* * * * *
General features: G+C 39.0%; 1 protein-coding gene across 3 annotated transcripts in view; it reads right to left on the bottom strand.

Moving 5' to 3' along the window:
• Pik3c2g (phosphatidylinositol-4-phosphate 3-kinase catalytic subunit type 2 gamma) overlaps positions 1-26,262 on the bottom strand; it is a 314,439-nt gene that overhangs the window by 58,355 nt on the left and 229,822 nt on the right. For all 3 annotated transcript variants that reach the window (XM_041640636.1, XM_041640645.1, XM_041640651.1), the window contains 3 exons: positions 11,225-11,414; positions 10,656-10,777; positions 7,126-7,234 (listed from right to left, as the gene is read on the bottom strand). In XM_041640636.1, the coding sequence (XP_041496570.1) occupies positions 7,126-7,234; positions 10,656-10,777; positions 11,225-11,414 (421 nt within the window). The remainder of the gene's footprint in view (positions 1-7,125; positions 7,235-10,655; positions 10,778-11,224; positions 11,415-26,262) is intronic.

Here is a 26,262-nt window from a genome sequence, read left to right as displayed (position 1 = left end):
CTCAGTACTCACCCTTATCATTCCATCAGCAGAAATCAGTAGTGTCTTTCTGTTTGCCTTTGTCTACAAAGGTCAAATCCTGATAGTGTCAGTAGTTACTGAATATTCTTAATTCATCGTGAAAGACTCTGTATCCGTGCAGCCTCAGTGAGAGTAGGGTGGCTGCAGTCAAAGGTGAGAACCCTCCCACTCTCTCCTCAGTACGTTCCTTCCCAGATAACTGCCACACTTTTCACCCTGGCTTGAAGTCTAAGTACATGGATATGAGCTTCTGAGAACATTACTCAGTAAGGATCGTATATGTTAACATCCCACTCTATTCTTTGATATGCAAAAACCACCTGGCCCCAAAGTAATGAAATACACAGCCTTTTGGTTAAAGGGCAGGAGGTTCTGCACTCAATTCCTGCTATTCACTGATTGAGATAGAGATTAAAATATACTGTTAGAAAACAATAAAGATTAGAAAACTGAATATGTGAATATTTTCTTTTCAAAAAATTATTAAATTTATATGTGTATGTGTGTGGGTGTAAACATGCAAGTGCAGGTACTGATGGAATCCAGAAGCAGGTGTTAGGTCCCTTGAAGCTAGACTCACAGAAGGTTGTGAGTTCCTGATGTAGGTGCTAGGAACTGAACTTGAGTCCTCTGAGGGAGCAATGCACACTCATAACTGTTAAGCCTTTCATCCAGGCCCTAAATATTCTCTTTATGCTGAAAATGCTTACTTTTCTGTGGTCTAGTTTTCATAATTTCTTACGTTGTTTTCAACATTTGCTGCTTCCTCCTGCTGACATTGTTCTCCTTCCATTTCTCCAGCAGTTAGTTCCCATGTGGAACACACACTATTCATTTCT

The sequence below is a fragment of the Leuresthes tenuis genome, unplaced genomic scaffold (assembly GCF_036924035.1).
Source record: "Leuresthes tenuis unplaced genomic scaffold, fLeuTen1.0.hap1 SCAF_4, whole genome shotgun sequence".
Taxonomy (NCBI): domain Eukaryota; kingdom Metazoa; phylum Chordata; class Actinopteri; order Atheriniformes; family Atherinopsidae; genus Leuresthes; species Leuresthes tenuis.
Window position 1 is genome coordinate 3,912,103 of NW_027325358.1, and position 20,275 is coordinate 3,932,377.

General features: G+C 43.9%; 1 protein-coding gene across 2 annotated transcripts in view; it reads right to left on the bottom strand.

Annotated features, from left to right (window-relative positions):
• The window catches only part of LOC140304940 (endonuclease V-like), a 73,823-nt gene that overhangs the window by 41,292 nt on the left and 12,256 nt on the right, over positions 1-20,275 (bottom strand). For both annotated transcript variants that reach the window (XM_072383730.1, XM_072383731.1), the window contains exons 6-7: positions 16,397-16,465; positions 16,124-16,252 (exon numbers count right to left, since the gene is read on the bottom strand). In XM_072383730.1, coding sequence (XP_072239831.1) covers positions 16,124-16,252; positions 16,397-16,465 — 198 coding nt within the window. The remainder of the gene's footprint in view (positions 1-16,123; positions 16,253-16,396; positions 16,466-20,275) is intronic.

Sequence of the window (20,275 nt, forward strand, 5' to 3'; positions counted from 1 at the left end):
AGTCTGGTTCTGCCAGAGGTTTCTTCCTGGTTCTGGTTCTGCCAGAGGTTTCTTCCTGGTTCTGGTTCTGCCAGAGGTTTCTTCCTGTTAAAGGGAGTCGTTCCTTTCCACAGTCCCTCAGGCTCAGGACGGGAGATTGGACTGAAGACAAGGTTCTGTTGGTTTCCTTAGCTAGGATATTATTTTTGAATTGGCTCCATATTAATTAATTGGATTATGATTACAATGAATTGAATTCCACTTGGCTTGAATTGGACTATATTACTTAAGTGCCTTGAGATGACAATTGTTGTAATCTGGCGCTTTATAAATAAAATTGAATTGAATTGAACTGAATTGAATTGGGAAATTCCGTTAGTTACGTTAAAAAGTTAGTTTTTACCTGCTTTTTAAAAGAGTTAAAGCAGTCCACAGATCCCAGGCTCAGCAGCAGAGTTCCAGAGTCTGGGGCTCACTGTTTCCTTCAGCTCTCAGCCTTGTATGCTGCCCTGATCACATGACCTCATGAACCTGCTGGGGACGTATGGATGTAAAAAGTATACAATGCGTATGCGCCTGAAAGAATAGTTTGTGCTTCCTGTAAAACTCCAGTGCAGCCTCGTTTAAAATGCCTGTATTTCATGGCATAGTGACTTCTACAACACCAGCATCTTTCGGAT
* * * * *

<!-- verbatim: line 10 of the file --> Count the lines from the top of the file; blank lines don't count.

General features: G+C 43.9%; 1 protein-coding gene across 2 annotated transcripts in view; it reads right to left on the bottom strand.